Wednesday, February 17, 2016

İrmashli Temple

  Around the mountains of Shamkir Rayon of Azerbaijan, 50 kms far from rayon center, there is a very old church ruin. The temple, which is called Irmaşli Piri by local people,  or Daşbulaq Albanian Church by few internet sources, is located in Dağ-Daşbulaq village of Şəmkir Rayonu of Azerbaijan. This small village with its habitants around 300 people, in other words, 80 houses, during a few decades was a part of İrmaşlı village, and was considered as high part of İrmaşlı, and called Dağ-İrmaşlı, which means Mountainous Irmashli. Before soviet period, ancestors of habitants of today's
Irmaşlı Temple Site
villages like Şiştəpə, İrmaşlı, Şeyidlər, Əhmədli etc were semi-nomadic turkish tribes and after sovietism all of them settled in lands which their children live today. New settlements (Şiştəpə, İrmaşlı) municipal center was elected as Eichenfeld, abondoned germen settlement, later named as Engelskənd. In 1960, this two villages separate, İrmaşlı was officially called Engelskənd, till 1992. And a few years ago, mountainous part of the village separated again and named Dağ-Daşbulaq. But locals still call it as Dağ-İrmaşlı. Persons who will try to visit the temple should remember that information, so could find easily.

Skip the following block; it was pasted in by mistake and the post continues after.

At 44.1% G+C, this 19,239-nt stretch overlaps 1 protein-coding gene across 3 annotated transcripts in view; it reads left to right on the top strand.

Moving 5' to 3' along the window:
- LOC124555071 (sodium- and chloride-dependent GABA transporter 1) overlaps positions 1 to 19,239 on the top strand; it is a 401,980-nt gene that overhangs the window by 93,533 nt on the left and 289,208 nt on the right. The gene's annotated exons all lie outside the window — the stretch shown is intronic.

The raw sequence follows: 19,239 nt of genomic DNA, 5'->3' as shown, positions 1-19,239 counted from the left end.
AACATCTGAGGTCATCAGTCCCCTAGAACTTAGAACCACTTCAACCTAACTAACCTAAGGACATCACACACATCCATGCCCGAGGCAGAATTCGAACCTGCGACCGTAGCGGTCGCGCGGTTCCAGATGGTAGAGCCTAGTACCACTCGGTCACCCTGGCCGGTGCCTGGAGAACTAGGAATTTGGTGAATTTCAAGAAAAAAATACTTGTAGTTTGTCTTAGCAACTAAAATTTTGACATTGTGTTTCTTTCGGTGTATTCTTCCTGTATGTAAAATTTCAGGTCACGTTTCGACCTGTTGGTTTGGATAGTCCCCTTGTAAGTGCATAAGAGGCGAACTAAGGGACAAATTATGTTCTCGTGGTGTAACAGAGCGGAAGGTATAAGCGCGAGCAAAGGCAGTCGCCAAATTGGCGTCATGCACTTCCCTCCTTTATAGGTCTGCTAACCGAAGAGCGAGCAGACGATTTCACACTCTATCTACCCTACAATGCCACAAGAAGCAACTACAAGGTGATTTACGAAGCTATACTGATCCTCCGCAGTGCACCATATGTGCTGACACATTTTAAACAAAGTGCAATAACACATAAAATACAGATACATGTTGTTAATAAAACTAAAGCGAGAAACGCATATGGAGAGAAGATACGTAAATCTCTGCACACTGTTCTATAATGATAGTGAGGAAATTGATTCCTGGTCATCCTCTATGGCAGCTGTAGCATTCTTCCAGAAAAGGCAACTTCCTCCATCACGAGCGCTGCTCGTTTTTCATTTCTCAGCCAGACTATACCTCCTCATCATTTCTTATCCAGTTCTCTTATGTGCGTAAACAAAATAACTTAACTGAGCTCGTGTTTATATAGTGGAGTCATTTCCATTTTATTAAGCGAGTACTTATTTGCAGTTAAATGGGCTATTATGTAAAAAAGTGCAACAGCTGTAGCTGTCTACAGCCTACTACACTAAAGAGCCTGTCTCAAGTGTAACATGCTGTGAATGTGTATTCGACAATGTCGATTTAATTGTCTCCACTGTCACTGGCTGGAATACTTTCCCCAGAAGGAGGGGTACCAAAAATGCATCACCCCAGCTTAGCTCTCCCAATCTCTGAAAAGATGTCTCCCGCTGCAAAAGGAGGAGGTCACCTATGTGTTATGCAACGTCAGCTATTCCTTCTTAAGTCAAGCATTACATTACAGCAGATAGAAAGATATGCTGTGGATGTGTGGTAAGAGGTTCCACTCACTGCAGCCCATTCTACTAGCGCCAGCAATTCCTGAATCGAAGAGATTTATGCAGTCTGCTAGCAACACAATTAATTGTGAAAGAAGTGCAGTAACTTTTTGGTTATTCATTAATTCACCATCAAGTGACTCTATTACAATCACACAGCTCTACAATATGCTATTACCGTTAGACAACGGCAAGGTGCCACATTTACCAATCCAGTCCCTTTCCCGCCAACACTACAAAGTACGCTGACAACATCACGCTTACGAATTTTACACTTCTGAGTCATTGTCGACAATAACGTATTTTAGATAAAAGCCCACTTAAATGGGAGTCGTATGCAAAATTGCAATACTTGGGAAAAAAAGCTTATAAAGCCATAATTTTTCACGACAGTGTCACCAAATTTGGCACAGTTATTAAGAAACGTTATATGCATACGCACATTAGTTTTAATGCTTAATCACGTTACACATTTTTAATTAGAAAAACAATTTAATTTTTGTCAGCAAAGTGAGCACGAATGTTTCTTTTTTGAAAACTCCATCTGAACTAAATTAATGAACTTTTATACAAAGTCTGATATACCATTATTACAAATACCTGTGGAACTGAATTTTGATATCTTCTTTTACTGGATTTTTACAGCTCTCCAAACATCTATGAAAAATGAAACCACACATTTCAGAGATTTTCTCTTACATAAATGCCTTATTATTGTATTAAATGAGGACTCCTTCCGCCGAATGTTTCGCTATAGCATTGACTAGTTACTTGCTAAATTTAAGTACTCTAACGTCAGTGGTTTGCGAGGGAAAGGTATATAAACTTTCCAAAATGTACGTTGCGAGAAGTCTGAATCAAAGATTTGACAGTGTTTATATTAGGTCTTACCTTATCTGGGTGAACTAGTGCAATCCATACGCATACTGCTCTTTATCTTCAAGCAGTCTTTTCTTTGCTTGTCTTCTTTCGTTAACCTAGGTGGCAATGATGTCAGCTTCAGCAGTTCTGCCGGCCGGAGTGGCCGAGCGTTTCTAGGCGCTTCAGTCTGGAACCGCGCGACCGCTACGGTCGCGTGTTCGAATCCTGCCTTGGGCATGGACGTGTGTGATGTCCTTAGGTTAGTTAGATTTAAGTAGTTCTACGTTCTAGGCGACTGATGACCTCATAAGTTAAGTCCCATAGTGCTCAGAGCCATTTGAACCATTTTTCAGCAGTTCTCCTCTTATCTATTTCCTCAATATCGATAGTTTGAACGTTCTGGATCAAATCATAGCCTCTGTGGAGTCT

After this short information about the village, it’s the time to give information about the temple.

 First scientific information about the church we can find from armenian historian Samvel Karapetyan, researcher of Foundation of Research on Armenian Archicture (RAA). According to 
General view of Temple, 1985
Samvel Karapetyan
him, the temple’s name is Huskan Natahak Vank (
Հուսական նահատակ վանք), and it’s church part is named Surb Gevorg (Սուրբ Գևորգ եկեղեցի).[1] But personally, I asked to old locals, they never heard such names, even from armenians of neighbour village Bada (8km far from Dagh-Irmashli), which today is Alasgarli. And more interesting, they had never seen massive visits of armenians from Bada, during Soviet Period.